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The digital drivers of maturing economies: lessons from Asia

Kenny MacIver – August 2015

Japan is steering a path through the challenges of a maturing economy with a human-centric brand of innovation. Fujitsu’s Dr Martin Schulz outlines what business leaders — and other Asian economies — can learn from its experience.

For more than a decade now, Japan has been working through a tricky set of economic conditions. Redefining the hallmarks of a mature economy, the country has come to terms with consistently low growth levels, persistent deflation, relentless urbanization and the consequences of a rapidly aging society.

But while many business leaders in the West have looked at Japan’s ‘lost decades’ and decided there is little to learn from them, Dr Martin Schulz, from the Fujitsu Research Institute, argues that they ignore such challenges at their peril. The renowned economist, who has been based at the privately funded think-tank since 2000, believes that the experiences of Japan present some clear pointers as to what can be expected in Asia in the not too distant future — and indeed in much of Europe as well.

“In the kind of emerging economies we’re seeing in Asia, we usually first have raw growth trends, urbanization, the copying of technologies and investing at extreme levels. That usually lasts for two decades — maybe even three, as in China’s case — but it runs its course.” What comes next has been playing out in Japan since the mid-1990s.

“Japan is the forerunner of basically all the growth and technology trends evident across Asia,” says Dr Schulz, from China and Vietnam to Malaysia and South Korea. “Japan has done that [maturing phase] a long time ago and is now at the next frontier.” That next frontier, he highlights in I-CIO’s exclusive video interview, has one key characteristic: a demographic time-bomb and the natural cap that that puts on economic growth

“Asia has been the youngest region, growing tremendously over the past few decades. But, demographically, it is now very quickly becoming the oldest region.”

In Japan, the percentage of the working-age population peaked at 69% in the mid-1990s. Since then it has tumbled precipitously to around 56%, and will sink below 50% towards 2040, according to UN figures. But Japan is just the forerunner of such trends in Asia, Dr Schulz observes. When China’s working-age proportion peaks at around the same level over the next few years, the decline will become even steeper as it heads for the 50% point towards 2050.  South Korea, Thailand and others in the region are all moving in the same direction too.

“Of all the trends at the top of the minds of policymakers and corporate CEOs in Asia, demographics is one of the most important. Asia has been the youngest region, growing tremendously over the past few decades. But, demographically, it is now very quickly becoming the oldest region anywhere. The adjustment is an enormous challenge to every society in Asia. In Japan, which was the youngest society in the region in the ’70s and ’80s, this trend has been worked out in recent years.”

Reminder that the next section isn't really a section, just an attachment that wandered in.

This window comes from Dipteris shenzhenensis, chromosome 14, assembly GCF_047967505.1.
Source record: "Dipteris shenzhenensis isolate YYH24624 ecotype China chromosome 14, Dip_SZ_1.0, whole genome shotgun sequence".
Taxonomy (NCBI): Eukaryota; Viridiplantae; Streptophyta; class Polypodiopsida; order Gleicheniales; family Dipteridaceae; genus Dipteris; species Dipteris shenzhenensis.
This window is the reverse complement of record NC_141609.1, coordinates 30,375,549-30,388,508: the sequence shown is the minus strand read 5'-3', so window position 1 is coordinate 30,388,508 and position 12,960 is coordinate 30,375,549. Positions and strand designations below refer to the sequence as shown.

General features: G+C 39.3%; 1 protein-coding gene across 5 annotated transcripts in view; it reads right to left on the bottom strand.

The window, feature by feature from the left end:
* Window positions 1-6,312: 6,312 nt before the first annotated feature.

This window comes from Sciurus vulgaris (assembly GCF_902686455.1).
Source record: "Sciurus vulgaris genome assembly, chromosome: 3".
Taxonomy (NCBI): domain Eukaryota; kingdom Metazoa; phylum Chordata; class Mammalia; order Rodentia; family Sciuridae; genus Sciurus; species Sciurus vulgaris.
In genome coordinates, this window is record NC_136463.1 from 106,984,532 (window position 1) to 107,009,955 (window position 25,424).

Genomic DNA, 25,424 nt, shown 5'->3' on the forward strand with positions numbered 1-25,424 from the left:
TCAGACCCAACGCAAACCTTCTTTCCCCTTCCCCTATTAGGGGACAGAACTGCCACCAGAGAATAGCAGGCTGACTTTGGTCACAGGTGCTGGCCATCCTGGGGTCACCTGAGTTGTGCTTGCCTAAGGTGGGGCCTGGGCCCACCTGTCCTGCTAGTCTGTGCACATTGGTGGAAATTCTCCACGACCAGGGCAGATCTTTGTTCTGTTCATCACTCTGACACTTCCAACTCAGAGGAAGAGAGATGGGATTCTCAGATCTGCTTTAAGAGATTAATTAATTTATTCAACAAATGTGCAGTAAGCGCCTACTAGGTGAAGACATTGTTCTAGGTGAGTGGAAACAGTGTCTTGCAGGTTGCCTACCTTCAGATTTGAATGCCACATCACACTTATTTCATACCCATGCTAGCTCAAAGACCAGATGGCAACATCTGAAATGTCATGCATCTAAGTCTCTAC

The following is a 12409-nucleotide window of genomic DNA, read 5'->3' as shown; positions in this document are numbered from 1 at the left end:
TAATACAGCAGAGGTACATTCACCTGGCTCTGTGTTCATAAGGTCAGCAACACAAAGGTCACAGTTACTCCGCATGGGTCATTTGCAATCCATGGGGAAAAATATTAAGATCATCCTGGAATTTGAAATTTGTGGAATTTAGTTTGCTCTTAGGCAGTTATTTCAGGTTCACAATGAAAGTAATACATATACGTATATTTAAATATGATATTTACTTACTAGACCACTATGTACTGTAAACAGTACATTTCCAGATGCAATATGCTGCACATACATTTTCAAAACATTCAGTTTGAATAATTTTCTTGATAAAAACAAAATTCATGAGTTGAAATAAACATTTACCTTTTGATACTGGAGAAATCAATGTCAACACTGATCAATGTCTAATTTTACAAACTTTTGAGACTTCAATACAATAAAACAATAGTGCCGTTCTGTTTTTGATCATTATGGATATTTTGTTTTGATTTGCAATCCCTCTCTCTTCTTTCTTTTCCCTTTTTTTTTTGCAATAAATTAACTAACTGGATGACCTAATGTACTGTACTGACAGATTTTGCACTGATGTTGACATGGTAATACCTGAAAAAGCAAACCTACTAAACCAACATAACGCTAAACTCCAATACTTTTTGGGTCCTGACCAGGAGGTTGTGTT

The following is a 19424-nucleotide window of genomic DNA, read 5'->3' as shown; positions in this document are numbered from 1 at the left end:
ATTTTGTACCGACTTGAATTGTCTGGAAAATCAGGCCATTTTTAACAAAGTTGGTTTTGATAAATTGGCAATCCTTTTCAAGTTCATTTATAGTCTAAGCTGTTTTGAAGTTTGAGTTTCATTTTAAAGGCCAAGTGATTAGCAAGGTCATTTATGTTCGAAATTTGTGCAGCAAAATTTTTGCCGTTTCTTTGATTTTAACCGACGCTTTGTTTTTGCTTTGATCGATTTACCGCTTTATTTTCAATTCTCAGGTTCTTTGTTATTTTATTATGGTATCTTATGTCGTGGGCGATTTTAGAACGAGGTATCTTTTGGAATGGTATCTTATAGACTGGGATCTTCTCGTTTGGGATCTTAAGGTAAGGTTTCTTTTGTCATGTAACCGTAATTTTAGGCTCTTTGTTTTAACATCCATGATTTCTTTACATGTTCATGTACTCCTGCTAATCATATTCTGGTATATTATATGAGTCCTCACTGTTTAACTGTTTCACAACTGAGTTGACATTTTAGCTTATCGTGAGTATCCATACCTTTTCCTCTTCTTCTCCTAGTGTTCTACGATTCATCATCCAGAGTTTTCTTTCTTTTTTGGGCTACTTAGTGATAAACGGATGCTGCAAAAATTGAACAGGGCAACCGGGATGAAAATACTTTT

From ‘New Normal’ to ‘Normal Normal’

This is not just an Asian phenomenon. Countries across Western Europe — from Spain and Germany to the UK and Italy — will also need to face up to falls in the working-age of populations.

What is evident is a productivity gap and an inevitable need to adjust to a new set of economic realities, Dr Schulz says. “This is what we are seeing now in places such as the UK and the US: economies are gradually growing again but the productivity is not really picking up, and despite the effort they are putting in, growth is not coming back. Our colleagues in the US now call this ‘The New Normal’: we work hard, we have all the technologies, but growth is not picking up as in the old days.”

Japan has been adjusting over the last 20 years and has learned the lesson about demographics — how to adjust to become a mature economy, a mature society. It’s Japan’s ‘Normal Normal’ by now. What we have learned is that it takes a long phase to move to the next level.”

he drivers of such a new reality are different, argues Dr Schulz. They are about efficiency and productivity implemented in a way that is no longer oriented towards generating growth but towards supporting wellbeing — the creation of better services in areas such as healthcare, social infrastructure, mobility and communications.
Technology focused on people

“This is the kind of innovation aging societies need,” he says. “As a forerunner of such trends, Japan has been focusing on using technologies to get fast-aging societies growing and moving again.”

“When we look at how technology is evolving in areas such as education and healthcare, we see completely new levels of caring, of focusing technologies on people and their wellbeing,” Dr Schulz observes.

“This is the introduction of technology focused on people,” or as Fujitsu terms it: Human Centric Innovation. “This is driving not just markets but society too, and this is what we should be focusing on over the next years and decades.”

• Dr Martin Schulz will be speaking on ‘Improving Society through Technology — the Japanese Way’ at Fujitsu Forum 2015 in Munich (18-19 Nov).

First published
August 2015
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About: Dr Martin Schulz
A senior economist at the Fujitsu Research Institute — the think-tank of ICT group Fujitsu — Dr Martin Schulz looks at Asia’s economic trends from a technology perspective. Based in Tokyo for the past 20 years, Dr Schulz explores the nexus of macroeconomics and corporate strategy.

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